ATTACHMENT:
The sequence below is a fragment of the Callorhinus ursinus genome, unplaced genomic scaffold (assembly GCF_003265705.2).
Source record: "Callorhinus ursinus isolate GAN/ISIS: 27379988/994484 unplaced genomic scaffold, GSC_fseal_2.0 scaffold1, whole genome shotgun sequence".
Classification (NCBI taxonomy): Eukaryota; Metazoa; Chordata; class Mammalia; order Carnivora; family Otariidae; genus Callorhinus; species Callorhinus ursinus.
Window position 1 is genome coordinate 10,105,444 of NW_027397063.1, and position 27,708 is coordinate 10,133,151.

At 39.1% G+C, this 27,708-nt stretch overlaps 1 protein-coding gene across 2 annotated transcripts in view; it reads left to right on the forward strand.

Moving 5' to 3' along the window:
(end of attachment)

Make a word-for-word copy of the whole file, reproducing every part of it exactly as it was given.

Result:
The sequence below is a fragment of the Callorhinus ursinus genome, unplaced genomic scaffold (assembly GCF_003265705.2).
Source record: "Callorhinus ursinus isolate GAN/ISIS: 27379988/994484 unplaced genomic scaffold, GSC_fseal_2.0 scaffold1, whole genome shotgun sequence".
Classification (NCBI taxonomy): Eukaryota; Metazoa; Chordata; class Mammalia; order Carnivora; family Otariidae; genus Callorhinus; species Callorhinus ursinus.
Window position 1 is genome coordinate 10,105,444 of NW_027397063.1, and position 27,708 is coordinate 10,133,151.

At 39.1% G+C, this 27,708-nt stretch overlaps 1 protein-coding gene across 2 annotated transcripts in view; it reads left to right on the forward strand.

Moving 5' to 3' along the window: